“Fowl” will be added officially to the list of approved livestock Kilgore residents can keep in the city limits.
By a 3-2 vote, the Kilgore City Council voted in favor of allowing fowl – strictly excluding roosters – at single-family residences.
Councilmember Victor Boyd made the motion, which was seconded by Mayor Pro Tem Harvey McClendon. Mayor Ronnie Spradlin joined the Boyd and McClendon to record three aye votes against councilmembers Merlyn Holmes and Neal Barr’s nay votes.
The definition of fowl is “any heavy-bodied terrestrial bird of the order Galliformes, including but not limited to chickens, ducks, geese, pheasants, turkeys, grouse, guineas, or other common domestic fowl, but not including caged birds kept inside a building.”
Fowl joins the list of livestock, which already included horse, swine, cattle, sheep, goat, mule, jack, emu, ostrich and rhea. Even with the addition, roosters are strictly prohibited by the ordinance and each lot is restricted to six hens.
“That would in effect give us regulation over peacocks, guineas and all other Galliformes birds that would fall under fowl, including chickens,” Kilgore Director of Special Services B.J. Owen told the council. “We treat them like livestock, and then the next step on that ordinance amendment would set regulations to allow chickens… It would allow chickens with 100 foot separation on the primary pen, no more than six hens and no roosters.”
In order to be in compliance, the fowl must be kept in an enclosure or coop that has a nesting and roaming area. This enclosure must be at least 100 feet from “every building or structure used for sleeping, dining, or living, other than the owner’s residence, or in which business is conducted.”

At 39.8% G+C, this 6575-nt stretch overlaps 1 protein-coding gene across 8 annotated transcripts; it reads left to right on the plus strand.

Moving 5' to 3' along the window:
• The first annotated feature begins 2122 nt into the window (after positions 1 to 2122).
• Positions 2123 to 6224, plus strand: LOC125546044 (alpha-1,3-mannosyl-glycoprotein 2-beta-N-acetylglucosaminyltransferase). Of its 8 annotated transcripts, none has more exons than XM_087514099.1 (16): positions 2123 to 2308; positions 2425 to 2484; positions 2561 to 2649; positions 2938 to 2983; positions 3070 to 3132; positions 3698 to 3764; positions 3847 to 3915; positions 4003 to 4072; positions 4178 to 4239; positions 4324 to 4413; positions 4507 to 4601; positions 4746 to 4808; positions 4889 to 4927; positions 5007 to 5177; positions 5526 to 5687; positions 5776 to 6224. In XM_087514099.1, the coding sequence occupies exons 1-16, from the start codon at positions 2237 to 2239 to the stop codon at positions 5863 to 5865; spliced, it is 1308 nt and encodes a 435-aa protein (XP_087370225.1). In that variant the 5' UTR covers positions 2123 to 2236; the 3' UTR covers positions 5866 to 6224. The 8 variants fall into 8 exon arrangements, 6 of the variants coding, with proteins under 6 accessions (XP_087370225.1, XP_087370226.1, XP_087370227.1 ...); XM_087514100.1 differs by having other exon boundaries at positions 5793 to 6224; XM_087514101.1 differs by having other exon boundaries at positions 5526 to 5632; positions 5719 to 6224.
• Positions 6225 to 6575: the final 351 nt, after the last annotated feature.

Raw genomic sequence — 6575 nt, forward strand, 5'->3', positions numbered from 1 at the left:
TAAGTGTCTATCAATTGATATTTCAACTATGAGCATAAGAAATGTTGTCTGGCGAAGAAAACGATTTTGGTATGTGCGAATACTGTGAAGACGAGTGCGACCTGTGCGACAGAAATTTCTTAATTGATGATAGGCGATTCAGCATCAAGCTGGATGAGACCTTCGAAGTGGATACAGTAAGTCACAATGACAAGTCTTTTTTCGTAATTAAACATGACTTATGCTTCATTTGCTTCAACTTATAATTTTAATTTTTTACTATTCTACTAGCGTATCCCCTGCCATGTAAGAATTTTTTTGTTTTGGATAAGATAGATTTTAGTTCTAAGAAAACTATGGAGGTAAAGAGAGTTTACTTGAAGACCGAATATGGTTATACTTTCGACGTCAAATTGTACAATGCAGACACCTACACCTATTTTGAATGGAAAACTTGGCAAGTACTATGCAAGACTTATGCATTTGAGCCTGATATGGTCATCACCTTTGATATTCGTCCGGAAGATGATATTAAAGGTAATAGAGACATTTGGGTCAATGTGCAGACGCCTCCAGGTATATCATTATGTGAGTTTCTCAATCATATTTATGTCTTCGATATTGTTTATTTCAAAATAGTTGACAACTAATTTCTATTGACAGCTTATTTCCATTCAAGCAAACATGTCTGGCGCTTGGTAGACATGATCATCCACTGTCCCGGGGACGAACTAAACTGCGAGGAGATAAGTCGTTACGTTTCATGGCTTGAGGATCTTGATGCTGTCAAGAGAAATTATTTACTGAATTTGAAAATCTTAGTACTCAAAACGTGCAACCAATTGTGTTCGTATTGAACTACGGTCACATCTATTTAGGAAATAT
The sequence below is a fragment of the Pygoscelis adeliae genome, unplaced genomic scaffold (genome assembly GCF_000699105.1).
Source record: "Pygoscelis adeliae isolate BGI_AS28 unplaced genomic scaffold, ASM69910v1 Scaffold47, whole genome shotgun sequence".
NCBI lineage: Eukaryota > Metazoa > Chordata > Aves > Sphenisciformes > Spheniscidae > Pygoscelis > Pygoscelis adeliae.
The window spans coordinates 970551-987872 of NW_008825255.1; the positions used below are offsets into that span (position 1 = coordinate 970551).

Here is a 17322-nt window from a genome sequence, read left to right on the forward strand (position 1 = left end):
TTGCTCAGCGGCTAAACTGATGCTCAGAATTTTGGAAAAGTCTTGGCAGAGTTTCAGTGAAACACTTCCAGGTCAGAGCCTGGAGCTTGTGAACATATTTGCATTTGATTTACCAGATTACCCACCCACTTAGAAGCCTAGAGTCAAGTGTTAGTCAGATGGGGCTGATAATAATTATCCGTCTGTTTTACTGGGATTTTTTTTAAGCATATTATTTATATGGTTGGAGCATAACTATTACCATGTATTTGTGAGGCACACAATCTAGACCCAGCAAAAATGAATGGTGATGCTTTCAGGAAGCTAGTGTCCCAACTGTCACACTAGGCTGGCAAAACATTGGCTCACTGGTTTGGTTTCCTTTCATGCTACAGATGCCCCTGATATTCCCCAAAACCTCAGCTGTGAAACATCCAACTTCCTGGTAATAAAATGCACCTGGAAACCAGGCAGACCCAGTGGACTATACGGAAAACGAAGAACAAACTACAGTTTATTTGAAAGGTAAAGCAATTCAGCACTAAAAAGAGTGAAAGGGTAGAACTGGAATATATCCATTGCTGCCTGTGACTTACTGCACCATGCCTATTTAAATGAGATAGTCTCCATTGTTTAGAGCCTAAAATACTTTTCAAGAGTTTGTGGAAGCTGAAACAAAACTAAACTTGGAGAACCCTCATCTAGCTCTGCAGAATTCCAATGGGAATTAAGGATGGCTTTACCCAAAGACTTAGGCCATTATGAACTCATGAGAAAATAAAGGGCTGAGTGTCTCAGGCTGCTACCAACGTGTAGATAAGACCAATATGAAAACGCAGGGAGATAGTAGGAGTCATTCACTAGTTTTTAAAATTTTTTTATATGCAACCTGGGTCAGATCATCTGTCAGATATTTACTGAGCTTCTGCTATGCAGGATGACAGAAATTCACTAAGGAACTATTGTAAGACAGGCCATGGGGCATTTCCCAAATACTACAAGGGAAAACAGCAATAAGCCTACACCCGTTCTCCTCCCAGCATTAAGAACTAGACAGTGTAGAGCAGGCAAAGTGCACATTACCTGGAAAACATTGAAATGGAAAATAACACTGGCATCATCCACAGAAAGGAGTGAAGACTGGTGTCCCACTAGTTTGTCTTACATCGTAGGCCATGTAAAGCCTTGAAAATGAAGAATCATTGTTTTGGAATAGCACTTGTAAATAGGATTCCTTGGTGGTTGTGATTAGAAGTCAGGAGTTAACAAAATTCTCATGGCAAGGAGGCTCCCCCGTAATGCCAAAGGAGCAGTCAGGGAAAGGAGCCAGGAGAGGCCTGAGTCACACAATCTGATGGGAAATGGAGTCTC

“With these changes, we can allow chickens and be reasonably sure that our ordinances protect the public from potential hazards associated with this allowance,” Owen wrote in his memo to the council.
The addition of fowl to the ordinance does not affect the waiver allowed for students involved in FFA, 4-H and similar programs who raise project animals. Even if the council had voted against adding fowl to the ordinance, student projects would still be allowed by the waiver “as long as I get to inspect them and make sure they’re OK,” Owen said.
“And that’s OK with me, but I’m still no fowl,” Holmes said.
The ordinance prohibits free-range chickens, which are present in the city, Owen said, because there have not been rules to enforce it.
“The residential chicken is here to stay, I believe. Residential fowl or foul residential – some people think they’re foul, some people think they’re great.”